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time, not just even about the fbi. we have a colleague here in the secresecret service today i talk abouthoughtabout that agency as. people ask what it's like an federal law enforcement and i say you will not find anything like them and i would argue that it's because i think these institutions i think so highly of them but i think good people should join them and go and be a part of that. and again, i personally get to see both sides of it. i get to cover the bloody and we get to point out that when it happens. >> do you ever get the criticism i sometimes hear about me that you people believe government should not be talking about your prior work or be critical of people still in government? do you get that and what is your reaction to that? >> there are a number of people that fall into that category. but i would say is if you look at people on the receiving end of that kind of criticism, whether it's you or me or people like the director and others who were obviously in government trying to serve this purpose of helping to decipher the spin from reality, i don't i guess
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what i would ask is people who are critics of this group to ask the question what do you expect of people who spend so much time surfing in these institutions for years, sometimes over decades serving the greater good to uphold the constitution, to protecting a nation, what are they supposed to do when they see these same institutions under assault for political reasons? you can be quiet which that is what a lot of the critics would like because then the one narrative continues. they are corrupt and the like. but it requires good people whoo understand the agencies to step up and say you know, this is right, this is wrong and one thing i do as well, my goal today is to ensure the viewers, the public understand again what is the center of gravity, what's the truth and all caviar things. i'm talking about you and you've are in the news, i will say for disclosure, i work for him so
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the viewer understands it okay if there are biases in place at least we know about that. and that is so important i don't think that you see that on everyday networks, but it's certainly something that we try to ensure people understand what they are watching. >> how is cnn different from working at cnn different than working at the bureau? >> let me say there are a lot of similarities which is interesting. let me start with that if i can. that was the realization for me giving in to cnn and not realizing going into the media for the role of a journalist, the role of someone reporting a and there are some of my colleagues here today from cnn, it is to gather information to investigate things that happened, to ask the tough questions of people and hold people accountable that are in power. that is the job discussion of an fbi agent. the authorities are different. my colleagues wish that they have powerhadpower, and i do, t. commanding the search warrants and the like, which we don't. but in the name is the same mission you try to gather the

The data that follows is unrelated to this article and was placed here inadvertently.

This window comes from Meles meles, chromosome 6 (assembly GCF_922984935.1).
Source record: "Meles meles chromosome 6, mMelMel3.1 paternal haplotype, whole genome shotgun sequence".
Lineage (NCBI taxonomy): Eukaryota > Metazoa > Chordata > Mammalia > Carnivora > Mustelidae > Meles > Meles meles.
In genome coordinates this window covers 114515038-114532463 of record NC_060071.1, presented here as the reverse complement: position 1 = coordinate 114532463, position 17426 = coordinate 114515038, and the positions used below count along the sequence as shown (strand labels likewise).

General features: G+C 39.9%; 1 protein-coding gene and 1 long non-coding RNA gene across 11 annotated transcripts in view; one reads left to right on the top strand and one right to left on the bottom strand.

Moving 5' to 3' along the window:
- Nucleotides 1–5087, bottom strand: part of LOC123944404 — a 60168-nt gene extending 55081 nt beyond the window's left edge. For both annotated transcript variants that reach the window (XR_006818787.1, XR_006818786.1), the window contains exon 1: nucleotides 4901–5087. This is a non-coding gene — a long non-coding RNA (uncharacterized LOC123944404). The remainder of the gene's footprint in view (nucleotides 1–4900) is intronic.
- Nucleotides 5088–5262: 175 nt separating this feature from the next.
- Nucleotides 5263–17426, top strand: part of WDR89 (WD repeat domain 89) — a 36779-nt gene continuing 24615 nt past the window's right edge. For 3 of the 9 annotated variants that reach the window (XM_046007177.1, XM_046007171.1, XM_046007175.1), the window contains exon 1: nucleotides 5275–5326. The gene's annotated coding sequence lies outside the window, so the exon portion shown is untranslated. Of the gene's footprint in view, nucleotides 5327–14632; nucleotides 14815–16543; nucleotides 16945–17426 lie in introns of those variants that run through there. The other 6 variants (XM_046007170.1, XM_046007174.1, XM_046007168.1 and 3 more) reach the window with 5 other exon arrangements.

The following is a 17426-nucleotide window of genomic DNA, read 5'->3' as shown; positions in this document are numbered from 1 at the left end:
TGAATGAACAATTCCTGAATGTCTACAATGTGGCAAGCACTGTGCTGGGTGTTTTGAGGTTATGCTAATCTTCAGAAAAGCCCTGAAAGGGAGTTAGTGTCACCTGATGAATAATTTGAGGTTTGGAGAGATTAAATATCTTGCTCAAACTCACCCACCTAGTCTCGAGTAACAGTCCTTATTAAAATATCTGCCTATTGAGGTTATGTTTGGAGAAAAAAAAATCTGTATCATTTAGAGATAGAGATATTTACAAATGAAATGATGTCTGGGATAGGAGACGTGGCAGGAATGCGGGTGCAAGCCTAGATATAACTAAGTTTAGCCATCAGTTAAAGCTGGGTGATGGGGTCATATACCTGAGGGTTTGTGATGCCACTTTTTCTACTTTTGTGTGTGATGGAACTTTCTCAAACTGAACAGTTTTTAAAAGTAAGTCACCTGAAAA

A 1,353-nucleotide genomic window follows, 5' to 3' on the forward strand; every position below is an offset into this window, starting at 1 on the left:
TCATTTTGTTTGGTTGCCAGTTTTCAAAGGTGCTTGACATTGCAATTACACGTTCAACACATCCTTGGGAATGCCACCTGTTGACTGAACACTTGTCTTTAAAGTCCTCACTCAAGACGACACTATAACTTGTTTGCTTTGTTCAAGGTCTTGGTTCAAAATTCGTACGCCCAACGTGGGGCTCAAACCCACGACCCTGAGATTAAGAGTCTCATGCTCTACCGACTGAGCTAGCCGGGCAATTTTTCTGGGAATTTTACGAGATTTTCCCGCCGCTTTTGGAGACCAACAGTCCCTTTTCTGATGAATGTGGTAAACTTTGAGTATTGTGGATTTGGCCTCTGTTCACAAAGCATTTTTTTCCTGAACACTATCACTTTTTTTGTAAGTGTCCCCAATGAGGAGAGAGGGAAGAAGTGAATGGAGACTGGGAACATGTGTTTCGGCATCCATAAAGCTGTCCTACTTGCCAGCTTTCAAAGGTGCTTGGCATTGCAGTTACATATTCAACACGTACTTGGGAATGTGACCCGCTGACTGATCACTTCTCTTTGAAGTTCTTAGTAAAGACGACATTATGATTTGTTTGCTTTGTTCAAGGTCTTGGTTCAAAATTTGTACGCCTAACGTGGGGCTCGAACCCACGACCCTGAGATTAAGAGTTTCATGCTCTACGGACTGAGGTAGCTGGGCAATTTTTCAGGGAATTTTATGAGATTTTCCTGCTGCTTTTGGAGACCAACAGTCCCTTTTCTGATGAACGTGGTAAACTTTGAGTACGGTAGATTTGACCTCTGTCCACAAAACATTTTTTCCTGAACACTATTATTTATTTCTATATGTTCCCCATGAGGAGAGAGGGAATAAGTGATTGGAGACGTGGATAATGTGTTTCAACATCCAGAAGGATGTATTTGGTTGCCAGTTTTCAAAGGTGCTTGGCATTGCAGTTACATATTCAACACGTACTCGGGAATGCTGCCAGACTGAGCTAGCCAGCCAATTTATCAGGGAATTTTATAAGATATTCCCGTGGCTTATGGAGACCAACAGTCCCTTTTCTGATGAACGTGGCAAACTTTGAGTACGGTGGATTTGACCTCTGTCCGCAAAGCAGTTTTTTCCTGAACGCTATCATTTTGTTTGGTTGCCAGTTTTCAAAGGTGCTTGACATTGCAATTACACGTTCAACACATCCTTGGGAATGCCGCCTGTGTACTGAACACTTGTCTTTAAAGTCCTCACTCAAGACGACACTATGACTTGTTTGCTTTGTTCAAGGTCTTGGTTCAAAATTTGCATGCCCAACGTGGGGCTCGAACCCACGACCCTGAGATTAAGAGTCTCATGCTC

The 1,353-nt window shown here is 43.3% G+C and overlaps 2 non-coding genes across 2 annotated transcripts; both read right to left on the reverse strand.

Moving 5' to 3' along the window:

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information. one interesting thing that is different comes to what you do with information once you push us out of this is fascinating to me. and thin the fbi and the post 9a when the fbi gets a piece of information from you immediately push it out. this is intelligence, this is something we collected within the government. to the other intelligence agencies so that they know what you know that we have something. we don't know if this is applicable to you. you may be able to connect the dots that we don't have. i think that the intelligence reports, the number of those i pushed out where we would get in trouble if we did an interview and something wasn't pushed out. you've got to get that other agencies. so pushing out to other intelligence agencies. the fascinating part about working in the media for me, and coming into cnn come is realizing the process involved before something goes on the air is so much more rigorous than i
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thought. i thought the reporter did something, they go on tv and tell us what they know that there is a process following the lawyers and standards and practices and asking tough questions. some of it never makes it through the process. that is the difference between the fbi and the media. it goes through the process which is surprising and enlightening and it's reassuring. >> but you are not pushing things that you discovered out to msnbc or to the competitor networks. >> that isn't part of the gig. >> no, not at all.
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i work at cnn. you and i talked once about how you instructed people in the bureau so it must be cool to work at cnn. people thought it might be cool to work at the bureau. which place is cool or? [laughter] >> cnn obviously. it's funny when i went to cnn, the bureau people are like you are going to the dark side, what are you doing and then that's amazing. so people learn a little bit about each other. there are people that understand how the media works as a whole because the media outlets to cover these agencies they know we do these kind of sounding board calls about the story.